• Jack Tager, Boston Riots: Three Centuries of Social Violence (Northeastern University Press, 2001), 133-139. This short section provides details of the draft riots in Boston.

Luci Petlack is a doctoral candidate in the History Department at the University of California, Davis. Her research interests include black American history, race relations and the American Civil War. Her dissertation, “A Dilemma of Civil Liberties: Blacks under Union Military Control, 1861-1866,” looks at the effects of military occupation and martial law on black communities during the Civil War in Baltimore, Maryland; New Orleans, Louisiana and Cincinnati, Ohio.

Enlisting the Citizen Consumer in World War II

Del Monte Ad Katharine Kipp, graduate student in the History department at U.C. Davis, shares her thoughts about using advertisements to teach history.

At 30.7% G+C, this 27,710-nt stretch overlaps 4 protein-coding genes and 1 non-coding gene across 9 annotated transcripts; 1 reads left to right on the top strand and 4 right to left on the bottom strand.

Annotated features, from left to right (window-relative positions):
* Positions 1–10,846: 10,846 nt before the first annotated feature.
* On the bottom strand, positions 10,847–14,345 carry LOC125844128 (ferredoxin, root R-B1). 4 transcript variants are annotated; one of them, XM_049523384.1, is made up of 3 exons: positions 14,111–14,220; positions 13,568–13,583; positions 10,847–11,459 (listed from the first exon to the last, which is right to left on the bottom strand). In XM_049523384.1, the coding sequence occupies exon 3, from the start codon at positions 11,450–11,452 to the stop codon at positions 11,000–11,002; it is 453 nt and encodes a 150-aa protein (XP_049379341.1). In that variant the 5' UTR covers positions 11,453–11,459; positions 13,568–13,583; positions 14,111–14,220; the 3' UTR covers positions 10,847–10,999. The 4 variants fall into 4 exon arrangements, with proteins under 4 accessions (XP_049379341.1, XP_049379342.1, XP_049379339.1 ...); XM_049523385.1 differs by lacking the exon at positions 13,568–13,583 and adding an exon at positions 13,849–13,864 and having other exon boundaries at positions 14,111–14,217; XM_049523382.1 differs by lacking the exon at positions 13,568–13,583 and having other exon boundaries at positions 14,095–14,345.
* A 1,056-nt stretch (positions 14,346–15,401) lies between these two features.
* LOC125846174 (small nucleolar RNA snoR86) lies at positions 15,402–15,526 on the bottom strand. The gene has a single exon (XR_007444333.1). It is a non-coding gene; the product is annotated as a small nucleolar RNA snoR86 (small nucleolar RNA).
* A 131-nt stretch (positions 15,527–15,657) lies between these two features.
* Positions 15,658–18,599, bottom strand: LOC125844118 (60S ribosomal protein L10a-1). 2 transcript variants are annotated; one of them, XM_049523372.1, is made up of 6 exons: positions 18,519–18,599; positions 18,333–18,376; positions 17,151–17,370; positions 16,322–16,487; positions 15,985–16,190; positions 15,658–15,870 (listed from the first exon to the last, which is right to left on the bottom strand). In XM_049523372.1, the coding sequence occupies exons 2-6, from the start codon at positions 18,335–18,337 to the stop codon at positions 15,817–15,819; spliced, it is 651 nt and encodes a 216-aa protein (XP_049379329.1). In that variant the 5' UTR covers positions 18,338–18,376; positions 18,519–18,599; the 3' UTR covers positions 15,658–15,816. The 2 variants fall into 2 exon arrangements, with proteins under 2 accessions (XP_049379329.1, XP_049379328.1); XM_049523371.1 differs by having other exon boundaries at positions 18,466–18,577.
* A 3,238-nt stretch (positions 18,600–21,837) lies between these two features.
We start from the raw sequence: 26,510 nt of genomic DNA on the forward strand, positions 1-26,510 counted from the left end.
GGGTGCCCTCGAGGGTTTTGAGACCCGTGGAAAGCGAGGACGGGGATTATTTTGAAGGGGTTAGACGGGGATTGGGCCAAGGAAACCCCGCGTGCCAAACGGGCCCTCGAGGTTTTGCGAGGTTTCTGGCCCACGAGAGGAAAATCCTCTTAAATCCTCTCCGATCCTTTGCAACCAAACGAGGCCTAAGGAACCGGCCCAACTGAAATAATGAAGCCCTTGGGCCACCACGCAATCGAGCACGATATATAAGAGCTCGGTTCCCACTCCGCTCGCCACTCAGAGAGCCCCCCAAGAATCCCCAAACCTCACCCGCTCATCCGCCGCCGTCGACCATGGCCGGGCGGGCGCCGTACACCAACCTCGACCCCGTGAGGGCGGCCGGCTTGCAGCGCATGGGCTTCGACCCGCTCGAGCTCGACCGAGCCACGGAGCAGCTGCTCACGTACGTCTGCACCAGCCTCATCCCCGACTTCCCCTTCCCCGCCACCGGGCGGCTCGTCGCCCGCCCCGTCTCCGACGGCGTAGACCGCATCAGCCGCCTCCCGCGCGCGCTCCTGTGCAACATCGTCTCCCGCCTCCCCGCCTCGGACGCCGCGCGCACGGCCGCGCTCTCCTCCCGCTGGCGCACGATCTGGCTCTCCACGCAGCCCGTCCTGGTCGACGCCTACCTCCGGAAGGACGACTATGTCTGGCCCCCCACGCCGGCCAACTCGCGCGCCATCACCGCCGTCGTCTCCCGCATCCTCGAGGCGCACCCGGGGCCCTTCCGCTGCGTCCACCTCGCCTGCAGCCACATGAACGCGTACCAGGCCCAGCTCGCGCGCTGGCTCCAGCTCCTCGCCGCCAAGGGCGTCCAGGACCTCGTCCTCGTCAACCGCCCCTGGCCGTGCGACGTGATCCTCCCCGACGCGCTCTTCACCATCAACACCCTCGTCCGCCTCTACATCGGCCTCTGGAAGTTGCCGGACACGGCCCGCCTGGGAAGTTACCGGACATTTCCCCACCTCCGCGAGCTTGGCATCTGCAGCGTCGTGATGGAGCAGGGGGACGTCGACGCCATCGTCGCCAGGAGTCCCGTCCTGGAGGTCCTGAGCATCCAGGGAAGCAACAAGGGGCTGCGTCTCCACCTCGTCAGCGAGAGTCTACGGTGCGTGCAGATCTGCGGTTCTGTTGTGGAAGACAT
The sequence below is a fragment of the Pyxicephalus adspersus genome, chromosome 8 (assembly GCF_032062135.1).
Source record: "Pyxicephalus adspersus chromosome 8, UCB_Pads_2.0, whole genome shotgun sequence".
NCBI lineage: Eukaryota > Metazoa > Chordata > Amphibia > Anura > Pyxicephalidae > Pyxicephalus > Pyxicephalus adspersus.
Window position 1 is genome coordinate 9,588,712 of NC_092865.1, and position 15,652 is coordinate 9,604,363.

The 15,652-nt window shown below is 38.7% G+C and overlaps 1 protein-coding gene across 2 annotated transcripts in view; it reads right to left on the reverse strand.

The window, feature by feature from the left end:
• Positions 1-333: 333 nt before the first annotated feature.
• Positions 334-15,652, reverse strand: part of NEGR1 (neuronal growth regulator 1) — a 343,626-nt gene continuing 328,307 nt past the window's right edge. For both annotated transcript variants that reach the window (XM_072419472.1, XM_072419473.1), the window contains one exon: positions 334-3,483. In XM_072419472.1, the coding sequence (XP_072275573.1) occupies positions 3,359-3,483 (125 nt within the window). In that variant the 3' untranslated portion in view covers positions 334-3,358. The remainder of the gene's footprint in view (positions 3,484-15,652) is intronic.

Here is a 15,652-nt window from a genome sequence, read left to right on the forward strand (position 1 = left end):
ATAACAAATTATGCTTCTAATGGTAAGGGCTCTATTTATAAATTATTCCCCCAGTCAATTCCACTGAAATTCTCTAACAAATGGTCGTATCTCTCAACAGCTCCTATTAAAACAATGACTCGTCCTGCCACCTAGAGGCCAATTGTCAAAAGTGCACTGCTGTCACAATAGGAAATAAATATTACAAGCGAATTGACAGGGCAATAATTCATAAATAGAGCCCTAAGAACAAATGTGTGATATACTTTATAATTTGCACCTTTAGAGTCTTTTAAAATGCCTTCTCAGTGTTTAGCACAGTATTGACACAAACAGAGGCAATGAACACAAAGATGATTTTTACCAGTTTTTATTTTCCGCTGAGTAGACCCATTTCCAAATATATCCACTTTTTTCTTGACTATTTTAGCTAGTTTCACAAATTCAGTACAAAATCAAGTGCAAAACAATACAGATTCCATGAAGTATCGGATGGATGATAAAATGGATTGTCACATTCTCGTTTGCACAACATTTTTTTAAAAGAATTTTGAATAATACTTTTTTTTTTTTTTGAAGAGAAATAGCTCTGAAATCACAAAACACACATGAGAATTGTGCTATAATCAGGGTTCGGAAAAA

The Marchand Collection features a vast selection of advertisements from various eras. I particularly like those printed during WWII by Del Monte Foods that asked the average citizen, women in particular, to help with the war effort through their consumption habits. I find these ads appealing because they offer an engaging and useful way to discuss the WWII home front. They provide a significant amount of material for students to examine, and do not require reading all of the text in order to fully understand the meaning of the ad as a whole. These images can help enhance lessons covering a wide range of issues.